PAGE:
On the face of it, it is the people who should be enthused, and not the parties and politics in the Bengal court. A Division Bench of Calcutta High Court (coram: Jyotirmoy Bhattacharya, CJ; and Arijit Banerjee, J) has banned rallies and processions that “block thoroughfares anywhere in Bengal”. Should the government have the political will to enforce the order, as passed on Thursday, it would signify a critical, albeit horribly belated, reversal of Jawaharlal Nehru’s appellation, specifically that Calcutta is a “city of processions”.
That praxis of agitprop has only been reinforced over time in the competitive anxiety of the political class to inconvenience the people ~ theoretically the bedrock of support on election day. The order has been pronounced a little over two months before the present ruling party’s Martyrs’ Day rally on 21 July when the entire city and its peripheral areas are turned upside down.
No less disruptive, even damaging in terms of environmental pollution, are the occasional CPI-M rallies on Brigade Parade Ground. The order has been couched in the caveat that doesn’t put too fine a point on it ~ “Though the organisers have a fundamental right to hold a peaceful rally, they do not have the right to curb the right to free movement of other people and traffic.” The Bench has thus drawn a fine distinction between what is trumpeted as a “democratic right” and disrupting the city.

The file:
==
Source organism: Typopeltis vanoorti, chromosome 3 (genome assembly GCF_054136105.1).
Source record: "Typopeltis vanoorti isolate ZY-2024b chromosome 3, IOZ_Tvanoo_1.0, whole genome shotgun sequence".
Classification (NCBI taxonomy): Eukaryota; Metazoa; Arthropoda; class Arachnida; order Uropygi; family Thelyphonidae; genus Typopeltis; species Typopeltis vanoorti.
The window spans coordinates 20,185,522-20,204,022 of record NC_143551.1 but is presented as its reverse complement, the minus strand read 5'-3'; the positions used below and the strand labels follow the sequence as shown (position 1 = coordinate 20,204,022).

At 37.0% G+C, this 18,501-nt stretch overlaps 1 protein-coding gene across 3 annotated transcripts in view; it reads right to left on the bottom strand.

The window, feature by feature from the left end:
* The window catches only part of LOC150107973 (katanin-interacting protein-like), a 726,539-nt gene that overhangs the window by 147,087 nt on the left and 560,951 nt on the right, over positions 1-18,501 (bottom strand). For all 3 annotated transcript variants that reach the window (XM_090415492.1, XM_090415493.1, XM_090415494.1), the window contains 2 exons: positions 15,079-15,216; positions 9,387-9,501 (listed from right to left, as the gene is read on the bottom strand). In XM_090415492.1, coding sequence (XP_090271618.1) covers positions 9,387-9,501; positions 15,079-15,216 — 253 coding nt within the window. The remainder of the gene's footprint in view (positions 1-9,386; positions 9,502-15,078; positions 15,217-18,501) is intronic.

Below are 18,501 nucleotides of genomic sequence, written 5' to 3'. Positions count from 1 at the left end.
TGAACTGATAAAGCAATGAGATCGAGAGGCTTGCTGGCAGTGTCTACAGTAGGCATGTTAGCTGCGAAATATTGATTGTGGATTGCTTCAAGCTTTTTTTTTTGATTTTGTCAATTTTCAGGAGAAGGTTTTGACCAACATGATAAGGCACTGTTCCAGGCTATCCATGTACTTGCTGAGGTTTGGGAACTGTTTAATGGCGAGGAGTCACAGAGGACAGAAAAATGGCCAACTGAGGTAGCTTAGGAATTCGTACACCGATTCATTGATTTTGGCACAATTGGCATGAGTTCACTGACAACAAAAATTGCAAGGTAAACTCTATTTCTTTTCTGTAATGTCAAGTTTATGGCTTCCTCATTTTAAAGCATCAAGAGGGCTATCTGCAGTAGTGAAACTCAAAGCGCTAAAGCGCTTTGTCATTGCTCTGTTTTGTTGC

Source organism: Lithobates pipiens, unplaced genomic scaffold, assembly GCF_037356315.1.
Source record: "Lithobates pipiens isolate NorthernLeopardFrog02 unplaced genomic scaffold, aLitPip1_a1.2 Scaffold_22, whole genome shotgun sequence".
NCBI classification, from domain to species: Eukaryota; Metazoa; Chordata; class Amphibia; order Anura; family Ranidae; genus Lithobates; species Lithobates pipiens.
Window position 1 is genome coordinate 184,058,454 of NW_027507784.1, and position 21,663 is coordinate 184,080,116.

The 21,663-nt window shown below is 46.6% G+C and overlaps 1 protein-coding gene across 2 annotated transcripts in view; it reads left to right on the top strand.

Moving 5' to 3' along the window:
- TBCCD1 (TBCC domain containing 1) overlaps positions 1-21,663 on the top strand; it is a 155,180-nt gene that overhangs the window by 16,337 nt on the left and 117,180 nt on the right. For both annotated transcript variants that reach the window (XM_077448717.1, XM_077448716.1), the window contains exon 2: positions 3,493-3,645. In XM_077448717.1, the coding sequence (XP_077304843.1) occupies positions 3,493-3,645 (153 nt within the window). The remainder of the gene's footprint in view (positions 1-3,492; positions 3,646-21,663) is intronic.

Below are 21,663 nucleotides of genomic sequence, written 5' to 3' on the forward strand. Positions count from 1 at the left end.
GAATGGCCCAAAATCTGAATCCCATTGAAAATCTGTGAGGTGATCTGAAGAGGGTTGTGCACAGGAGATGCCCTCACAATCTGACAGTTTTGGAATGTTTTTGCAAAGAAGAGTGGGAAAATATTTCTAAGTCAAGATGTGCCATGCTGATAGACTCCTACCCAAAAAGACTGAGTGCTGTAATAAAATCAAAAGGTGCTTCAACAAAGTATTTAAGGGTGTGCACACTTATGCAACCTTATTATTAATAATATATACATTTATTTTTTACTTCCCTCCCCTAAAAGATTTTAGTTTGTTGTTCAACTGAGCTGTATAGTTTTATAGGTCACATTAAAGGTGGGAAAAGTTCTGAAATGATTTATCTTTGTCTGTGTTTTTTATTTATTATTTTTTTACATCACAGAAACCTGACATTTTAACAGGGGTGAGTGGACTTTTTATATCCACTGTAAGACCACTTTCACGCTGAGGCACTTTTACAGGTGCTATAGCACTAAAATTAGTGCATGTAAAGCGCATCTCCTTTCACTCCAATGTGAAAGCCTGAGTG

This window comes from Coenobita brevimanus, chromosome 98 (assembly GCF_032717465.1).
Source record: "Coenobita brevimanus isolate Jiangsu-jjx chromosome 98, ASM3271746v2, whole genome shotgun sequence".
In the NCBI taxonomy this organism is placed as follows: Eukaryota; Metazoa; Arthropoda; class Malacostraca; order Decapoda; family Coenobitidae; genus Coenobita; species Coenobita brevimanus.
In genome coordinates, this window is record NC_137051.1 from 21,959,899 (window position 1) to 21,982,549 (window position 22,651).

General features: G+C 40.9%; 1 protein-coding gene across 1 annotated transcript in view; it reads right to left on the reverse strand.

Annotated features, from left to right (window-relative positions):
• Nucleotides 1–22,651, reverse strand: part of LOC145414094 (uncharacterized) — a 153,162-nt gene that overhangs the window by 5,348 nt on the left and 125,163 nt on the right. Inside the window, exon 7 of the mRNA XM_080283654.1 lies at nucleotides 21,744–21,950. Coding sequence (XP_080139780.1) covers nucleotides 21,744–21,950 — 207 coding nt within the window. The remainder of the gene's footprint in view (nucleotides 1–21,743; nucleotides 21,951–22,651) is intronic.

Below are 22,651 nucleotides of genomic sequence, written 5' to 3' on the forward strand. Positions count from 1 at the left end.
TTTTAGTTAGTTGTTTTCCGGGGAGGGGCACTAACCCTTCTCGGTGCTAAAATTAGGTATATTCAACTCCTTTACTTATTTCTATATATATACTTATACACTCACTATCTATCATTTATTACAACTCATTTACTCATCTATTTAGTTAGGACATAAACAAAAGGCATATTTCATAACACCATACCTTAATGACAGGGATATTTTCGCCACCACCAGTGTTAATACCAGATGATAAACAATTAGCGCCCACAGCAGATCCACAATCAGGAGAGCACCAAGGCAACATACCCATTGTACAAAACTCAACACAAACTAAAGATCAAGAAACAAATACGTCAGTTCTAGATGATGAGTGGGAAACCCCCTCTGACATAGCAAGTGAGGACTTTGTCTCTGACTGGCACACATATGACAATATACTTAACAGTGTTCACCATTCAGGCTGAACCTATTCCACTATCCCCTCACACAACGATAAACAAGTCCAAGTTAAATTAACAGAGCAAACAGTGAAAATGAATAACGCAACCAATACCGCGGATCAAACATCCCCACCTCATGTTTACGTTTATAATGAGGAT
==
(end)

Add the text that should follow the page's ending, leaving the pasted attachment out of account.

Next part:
Quite the most disruptive is the almost inevitable arterial block on CR Avenue; the cascading effect can be felt across the city and suburbs and till a very late hour of the day.
Hence the directive to the administration to ensure that movement of traffic is never disrupted on any “artery “. The Bench is explicit on certain parameters ~ part of the road must be “left open” for people and traffic; the right to free movement of a citizen is a fundamental right under Article 19(1) D of the Constitution; and that the government can ask a party to hold its rally on weekends or holidays.
Regretfully, in the perception of the parties a rally cannot be “fruitful” unless the city is thrown out of joint. That bizarre perception is perilously skewed and across party lines.
Thus it was that on Friday, in the immediate aftermath of the court order, central Kolkata and beyond were thrown out of gear by a Left Front rally. The actual raison d’etre for a rally or procession gets overshadowed by the near-total disruption. Even the order of Kolkata’s Police Commissioner on 1 June 2017, banning rallies and/or processions in College Street on weekdays, has been a non-starter.
All parties have a finger in the pie. Thursday’s judicial intervention calls for stringent action in the follow-through. Imperative therefore is a consensus evolved by the government and the political parties. They owe it to the people.